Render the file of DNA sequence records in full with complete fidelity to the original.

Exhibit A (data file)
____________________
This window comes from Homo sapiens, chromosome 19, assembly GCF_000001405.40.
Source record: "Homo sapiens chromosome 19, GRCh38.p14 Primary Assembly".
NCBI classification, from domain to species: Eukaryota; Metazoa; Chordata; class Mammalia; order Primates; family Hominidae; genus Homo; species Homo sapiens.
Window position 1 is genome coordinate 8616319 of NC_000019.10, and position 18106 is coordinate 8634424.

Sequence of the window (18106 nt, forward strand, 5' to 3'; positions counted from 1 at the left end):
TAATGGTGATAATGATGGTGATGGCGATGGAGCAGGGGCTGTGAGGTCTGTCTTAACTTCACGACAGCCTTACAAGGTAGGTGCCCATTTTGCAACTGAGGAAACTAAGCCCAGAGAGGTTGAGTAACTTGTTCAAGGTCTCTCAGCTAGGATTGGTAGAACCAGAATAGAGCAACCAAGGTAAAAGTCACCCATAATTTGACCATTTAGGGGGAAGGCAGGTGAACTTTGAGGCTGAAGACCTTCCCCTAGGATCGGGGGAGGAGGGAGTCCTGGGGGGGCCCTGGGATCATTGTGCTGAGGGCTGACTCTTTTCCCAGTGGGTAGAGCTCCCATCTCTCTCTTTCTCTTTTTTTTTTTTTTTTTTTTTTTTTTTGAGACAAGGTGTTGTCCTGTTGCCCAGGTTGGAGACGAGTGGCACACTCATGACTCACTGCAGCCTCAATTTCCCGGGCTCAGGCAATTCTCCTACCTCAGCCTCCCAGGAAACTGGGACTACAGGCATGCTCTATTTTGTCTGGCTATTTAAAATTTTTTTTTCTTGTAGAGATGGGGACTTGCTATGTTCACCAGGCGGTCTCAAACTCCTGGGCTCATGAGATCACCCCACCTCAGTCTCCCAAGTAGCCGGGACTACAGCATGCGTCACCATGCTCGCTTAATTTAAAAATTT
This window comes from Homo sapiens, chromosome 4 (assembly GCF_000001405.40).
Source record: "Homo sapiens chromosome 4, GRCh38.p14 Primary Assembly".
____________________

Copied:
This window comes from Homo sapiens, chromosome 19, assembly GCF_000001405.40.
Source record: "Homo sapiens chromosome 19, GRCh38.p14 Primary Assembly".
NCBI classification, from domain to species: Eukaryota; Metazoa; Chordata; class Mammalia; order Primates; family Hominidae; genus Homo; species Homo sapiens.
Window position 1 is genome coordinate 8616319 of NC_000019.10, and position 18106 is coordinate 8634424.

Sequence of the window (18106 nt, forward strand, 5' to 3'; positions counted from 1 at the left end):
TAATGGTGATAATGATGGTGATGGCGATGGAGCAGGGGCTGTGAGGTCTGTCTTAACTTCACGACAGCCTTACAAGGTAGGTGCCCATTTTGCAACTGAGGAAACTAAGCCCAGAGAGGTTGAGTAACTTGTTCAAGGTCTCTCAGCTAGGATTGGTAGAACCAGAATAGAGCAACCAAGGTAAAAGTCACCCATAATTTGACCATTTAGGGGGAAGGCAGGTGAACTTTGAGGCTGAAGACCTTCCCCTAGGATCGGGGGAGGAGGGAGTCCTGGGGGGGCCCTGGGATCATTGTGCTGAGGGCTGACTCTTTTCCCAGTGGGTAGAGCTCCCATCTCTCTCTTTCTCTTTTTTTTTTTTTTTTTTTTTTTTTTTGAGACAAGGTGTTGTCCTGTTGCCCAGGTTGGAGACGAGTGGCACACTCATGACTCACTGCAGCCTCAATTTCCCGGGCTCAGGCAATTCTCCTACCTCAGCCTCCCAGGAAACTGGGACTACAGGCATGCTCTATTTTGTCTGGCTATTTAAAATTTTTTTTTCTTGTAGAGATGGGGACTTGCTATGTTCACCAGGCGGTCTCAAACTCCTGGGCTCATGAGATCACCCCACCTCAGTCTCCCAAGTAGCCGGGACTACAGCATGCGTCACCATGCTCGCTTAATTTAAAAATTT
This window comes from Homo sapiens, chromosome 4 (assembly GCF_000001405.40).
Source record: "Homo sapiens chromosome 4, GRCh38.p14 Primary Assembly".